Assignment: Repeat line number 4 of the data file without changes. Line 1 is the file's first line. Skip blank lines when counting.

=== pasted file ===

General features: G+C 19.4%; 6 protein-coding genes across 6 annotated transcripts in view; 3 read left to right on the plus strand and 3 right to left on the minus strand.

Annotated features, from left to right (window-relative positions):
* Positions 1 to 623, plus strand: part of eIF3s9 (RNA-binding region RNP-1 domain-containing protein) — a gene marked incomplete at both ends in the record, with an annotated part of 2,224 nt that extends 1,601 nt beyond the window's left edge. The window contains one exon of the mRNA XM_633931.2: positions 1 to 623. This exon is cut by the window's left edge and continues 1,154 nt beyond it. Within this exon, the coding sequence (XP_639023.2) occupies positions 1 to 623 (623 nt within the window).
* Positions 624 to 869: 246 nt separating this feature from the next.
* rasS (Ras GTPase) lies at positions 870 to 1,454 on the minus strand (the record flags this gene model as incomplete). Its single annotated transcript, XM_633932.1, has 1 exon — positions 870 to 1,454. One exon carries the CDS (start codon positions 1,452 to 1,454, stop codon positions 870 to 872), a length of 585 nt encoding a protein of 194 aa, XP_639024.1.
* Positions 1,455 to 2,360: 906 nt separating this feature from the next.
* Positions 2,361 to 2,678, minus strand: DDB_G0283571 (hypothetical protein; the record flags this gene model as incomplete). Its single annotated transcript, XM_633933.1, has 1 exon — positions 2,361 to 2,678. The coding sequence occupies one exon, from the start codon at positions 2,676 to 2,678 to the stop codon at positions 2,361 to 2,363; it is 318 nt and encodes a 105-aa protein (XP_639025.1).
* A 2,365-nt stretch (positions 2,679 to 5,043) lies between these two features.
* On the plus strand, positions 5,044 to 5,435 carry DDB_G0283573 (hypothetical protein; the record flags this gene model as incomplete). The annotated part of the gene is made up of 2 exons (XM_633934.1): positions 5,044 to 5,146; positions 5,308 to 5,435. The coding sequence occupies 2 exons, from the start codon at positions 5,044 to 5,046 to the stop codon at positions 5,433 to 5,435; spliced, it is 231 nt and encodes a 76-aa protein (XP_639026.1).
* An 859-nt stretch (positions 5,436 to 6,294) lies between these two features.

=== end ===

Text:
* Positions 624 to 869: 246 nt separating this feature from the next.